Estimates of confirmed C(t) and I(t) unconfirmed cases of COVID-19 from late January to early May 2020 Parameters estimates were performed in calibration to assumed cases predating May 3 based on least-squares fitting. Basic reproduction number without containment and duration of infection were set to be 6.2 and 16 days respectively. The effective reproduction number with containment was estimated to be 2·48. The model predicted the inherent underestimation in terms of size and timing between the confirmed and the unconfirmed cases. The former peaked around July 21. In contrast, the latter saturated around May 6, almost two-and-half months earlier. Peak sizes in magnitude for both were at the commensurate level, approximated to 34,000 cases.

Estimates of confirmed C(t) and I(t) unconfirmed cases of COVID-19 from late January to early May 2020 Parameters estimates were performed in calibration to assumed cases predating May 3 based on least-squares fitting. Basic reproduction number without containment and duration of infection were set to be 6.2 and 16 days respectively. The effective reproduction number with containment was estimated to be 2·48. The model predicted the inherent underestimation in terms of size and timing between the confirmed and the unconfirmed cases. The former peaked around July 21. In contrast, the latter saturated around May 6, almost two-and-half months earlier. Peak sizes in magnitude for both were at the commensurate level, approximated to 34,000 cases.

Effects of containment measures

With an increase in pharmaceutical containment by 1%, the peak was estimated to arrive 18 days earlier, that is, to April 18. The case peak also fell by a third. “Hence, for highly infectious diseases like COVID-19, implementation of non-pharmaceutical control measures could achieve meaningful effects.”

At 5% increase in NPIs, the peak was advanced by 21 days, and the peak size declined by over 37%. When it was increased by a fifth, or more, the outbreak would die out faster. Thus, more stringent NPIs would reduce the number of unconfirmed cases more dramatically.

For pharmaceutical quarantine, a rate of 0.03 per day or more speeded up this decay, provided that healthcare capacity showed a marked improvement. With healthcare remaining at a stable level, NPIs would achieve a reproduction number below 1 with less difficulty.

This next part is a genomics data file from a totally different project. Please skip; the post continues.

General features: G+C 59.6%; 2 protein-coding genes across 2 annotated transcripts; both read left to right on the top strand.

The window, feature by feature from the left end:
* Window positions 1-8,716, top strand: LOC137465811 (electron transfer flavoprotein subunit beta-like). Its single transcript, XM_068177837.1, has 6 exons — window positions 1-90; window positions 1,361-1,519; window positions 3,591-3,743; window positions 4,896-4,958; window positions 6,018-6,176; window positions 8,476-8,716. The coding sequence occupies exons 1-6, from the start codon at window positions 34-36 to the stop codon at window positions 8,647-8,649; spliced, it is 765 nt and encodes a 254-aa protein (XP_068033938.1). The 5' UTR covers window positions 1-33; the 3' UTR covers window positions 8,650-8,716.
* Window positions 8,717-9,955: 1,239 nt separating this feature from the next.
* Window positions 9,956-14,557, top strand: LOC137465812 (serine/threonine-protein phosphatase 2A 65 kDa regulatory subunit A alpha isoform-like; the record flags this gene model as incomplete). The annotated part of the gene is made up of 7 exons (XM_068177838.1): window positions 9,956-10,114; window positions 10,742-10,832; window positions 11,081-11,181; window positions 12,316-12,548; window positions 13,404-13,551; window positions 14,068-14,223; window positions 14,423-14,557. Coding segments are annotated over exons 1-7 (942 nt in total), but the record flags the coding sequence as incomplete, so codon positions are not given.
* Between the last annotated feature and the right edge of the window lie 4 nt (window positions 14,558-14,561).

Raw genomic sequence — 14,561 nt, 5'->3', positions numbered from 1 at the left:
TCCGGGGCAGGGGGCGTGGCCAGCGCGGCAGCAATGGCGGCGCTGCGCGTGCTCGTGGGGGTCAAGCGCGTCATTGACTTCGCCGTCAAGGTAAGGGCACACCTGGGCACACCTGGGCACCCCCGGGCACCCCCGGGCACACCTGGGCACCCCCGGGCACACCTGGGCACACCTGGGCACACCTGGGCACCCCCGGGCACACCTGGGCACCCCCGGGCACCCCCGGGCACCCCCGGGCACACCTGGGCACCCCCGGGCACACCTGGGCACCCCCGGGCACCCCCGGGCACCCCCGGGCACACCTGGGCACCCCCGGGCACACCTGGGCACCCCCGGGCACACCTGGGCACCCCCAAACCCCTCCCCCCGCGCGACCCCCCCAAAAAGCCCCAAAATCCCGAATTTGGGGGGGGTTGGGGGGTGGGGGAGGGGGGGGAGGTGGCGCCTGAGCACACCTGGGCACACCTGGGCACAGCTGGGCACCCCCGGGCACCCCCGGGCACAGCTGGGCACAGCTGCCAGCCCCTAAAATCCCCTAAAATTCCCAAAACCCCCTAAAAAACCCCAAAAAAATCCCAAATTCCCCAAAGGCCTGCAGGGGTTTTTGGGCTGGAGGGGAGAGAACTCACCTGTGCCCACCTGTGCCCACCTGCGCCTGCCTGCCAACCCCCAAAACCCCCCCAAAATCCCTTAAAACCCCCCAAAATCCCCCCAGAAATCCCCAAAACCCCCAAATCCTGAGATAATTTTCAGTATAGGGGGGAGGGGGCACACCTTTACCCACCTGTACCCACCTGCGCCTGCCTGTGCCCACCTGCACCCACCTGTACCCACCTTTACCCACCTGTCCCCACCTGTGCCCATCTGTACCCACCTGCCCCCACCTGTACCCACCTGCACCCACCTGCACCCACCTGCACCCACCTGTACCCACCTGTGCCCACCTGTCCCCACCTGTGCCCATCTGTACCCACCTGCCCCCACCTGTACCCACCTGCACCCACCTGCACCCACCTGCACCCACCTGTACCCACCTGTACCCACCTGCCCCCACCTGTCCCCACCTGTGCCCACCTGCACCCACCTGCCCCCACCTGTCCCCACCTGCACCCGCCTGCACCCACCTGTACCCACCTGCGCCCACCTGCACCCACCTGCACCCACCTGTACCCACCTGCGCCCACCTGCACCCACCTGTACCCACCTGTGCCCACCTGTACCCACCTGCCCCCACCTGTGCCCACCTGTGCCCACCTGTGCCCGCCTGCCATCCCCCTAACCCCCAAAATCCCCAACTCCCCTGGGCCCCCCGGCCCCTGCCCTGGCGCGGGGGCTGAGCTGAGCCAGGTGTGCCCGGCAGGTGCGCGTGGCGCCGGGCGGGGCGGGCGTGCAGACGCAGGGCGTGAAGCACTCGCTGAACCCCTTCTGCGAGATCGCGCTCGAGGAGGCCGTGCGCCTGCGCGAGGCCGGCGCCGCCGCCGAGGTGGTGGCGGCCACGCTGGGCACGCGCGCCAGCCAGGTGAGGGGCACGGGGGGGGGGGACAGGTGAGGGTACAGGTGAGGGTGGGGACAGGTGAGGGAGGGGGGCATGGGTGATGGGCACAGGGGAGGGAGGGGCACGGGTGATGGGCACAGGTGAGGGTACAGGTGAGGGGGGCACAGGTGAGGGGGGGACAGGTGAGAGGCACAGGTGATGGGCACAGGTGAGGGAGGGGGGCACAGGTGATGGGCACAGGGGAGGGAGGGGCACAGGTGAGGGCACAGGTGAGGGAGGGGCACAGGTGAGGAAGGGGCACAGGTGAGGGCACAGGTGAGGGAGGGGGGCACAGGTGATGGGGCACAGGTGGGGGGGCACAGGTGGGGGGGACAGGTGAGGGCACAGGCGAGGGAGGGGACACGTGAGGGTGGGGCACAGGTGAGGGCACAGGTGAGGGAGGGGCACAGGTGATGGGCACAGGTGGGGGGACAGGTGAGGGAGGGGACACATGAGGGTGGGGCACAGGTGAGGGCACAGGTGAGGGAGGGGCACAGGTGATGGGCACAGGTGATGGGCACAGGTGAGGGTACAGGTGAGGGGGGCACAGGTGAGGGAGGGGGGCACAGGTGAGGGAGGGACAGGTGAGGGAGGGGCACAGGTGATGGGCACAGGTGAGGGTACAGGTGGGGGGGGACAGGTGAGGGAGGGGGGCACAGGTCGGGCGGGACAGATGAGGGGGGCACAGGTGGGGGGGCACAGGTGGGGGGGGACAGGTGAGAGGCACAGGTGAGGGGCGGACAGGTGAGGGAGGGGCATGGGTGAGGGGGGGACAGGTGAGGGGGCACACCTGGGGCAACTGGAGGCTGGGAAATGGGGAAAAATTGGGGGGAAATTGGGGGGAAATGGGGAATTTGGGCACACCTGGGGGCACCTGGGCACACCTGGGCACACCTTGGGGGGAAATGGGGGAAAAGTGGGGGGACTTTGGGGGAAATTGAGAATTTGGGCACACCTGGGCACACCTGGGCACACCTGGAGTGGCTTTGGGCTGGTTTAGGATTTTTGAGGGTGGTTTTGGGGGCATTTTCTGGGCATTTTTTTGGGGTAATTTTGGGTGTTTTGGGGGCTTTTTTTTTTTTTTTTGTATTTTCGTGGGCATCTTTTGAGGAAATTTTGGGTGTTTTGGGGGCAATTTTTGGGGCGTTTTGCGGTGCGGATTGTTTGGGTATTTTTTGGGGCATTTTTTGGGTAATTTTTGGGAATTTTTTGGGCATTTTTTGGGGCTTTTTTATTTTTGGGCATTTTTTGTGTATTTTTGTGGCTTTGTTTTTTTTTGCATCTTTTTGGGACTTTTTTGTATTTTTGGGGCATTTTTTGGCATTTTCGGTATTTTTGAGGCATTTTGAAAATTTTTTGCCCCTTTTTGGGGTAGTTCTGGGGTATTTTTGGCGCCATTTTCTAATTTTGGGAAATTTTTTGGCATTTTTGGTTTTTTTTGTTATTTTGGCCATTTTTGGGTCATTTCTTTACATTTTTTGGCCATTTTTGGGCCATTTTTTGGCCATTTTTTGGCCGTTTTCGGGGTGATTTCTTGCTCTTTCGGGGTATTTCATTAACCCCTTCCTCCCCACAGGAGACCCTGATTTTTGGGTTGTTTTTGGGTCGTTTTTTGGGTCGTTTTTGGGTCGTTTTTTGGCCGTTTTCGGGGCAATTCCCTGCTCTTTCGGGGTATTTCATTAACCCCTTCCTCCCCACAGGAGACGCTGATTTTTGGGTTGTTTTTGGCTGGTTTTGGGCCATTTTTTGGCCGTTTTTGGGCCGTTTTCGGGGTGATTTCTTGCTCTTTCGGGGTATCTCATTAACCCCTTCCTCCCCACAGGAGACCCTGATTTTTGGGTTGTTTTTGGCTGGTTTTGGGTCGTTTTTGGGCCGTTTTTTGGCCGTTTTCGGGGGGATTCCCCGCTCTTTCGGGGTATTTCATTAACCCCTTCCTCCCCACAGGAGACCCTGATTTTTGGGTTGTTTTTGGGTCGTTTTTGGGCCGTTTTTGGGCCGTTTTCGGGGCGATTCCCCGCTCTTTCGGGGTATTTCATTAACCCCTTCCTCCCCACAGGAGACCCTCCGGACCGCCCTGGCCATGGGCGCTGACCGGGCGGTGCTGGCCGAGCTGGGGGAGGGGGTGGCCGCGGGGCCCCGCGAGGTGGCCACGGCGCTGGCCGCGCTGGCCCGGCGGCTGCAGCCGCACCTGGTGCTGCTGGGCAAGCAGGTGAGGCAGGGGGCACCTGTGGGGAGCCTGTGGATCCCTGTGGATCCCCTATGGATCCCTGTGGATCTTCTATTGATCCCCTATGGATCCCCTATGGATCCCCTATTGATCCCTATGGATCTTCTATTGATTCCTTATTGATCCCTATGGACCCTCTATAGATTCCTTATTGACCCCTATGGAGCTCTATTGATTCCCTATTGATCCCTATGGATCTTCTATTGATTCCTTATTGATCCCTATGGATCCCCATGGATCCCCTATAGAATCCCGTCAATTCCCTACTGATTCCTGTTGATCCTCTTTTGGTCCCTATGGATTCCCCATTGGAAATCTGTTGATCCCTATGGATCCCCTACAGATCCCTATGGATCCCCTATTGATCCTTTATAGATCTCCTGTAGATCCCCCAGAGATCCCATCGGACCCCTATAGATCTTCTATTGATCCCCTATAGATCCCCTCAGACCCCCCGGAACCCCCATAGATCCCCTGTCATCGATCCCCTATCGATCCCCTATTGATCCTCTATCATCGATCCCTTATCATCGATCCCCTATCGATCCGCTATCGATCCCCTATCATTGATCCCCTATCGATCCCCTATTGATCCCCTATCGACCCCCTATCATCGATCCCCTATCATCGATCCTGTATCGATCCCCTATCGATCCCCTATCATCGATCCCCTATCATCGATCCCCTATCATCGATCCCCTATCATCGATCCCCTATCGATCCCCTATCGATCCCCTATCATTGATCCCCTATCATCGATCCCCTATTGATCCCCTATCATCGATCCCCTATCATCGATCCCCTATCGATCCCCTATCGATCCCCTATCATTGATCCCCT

The gap in size of underestimation increased with time until the number of unidentified cases peaked, but decreased thereafter. If the DOI was increased, the peak number increased and the peak occurred later. This prolonged the outbreak and made it more difficult to contain.

What are the conclusions?

Both pharmaceutical quarantine and non-pharmaceutical containment were shown to impact the rate of rise of the unidentified cases and the size of the peak. Thus, if the local healthcare capacity is not capable of any significant rise, NPIs should be the top priority, and may be expected to achieve control of the outbreak to a marked extent.

Both the infectivity and transmissibility of the virus, and the containment measures, interact to determine the trajectory of the outbreak. The difference between the number of confirmed and unconfirmed cases played a role in shaping the curve as well, as shown by the large gap between the peak of confirmed and undocumented cases.

Other factors such as a high density of population also influence the prediction, and in such places, this may compete with stringent NPIs to affect the final trajectory. Once the case number crosses a certain threshold of the population at large, NPIs are no longer possible to maintain.

Future studies should explore how asymptomatic, presymptomatic and mildly symptomatic patients affect the curve, as well as other factors that are not included in this study but influence viral transmission. However, this study was able to predict behavioral changes even when such patients were not identified.

The contribution of this study partially lied in the point that we asymptotically identified the quantitative and qualitative nature of the underestimation. Containment measures were preferred at an earlier stage,” conclude the team.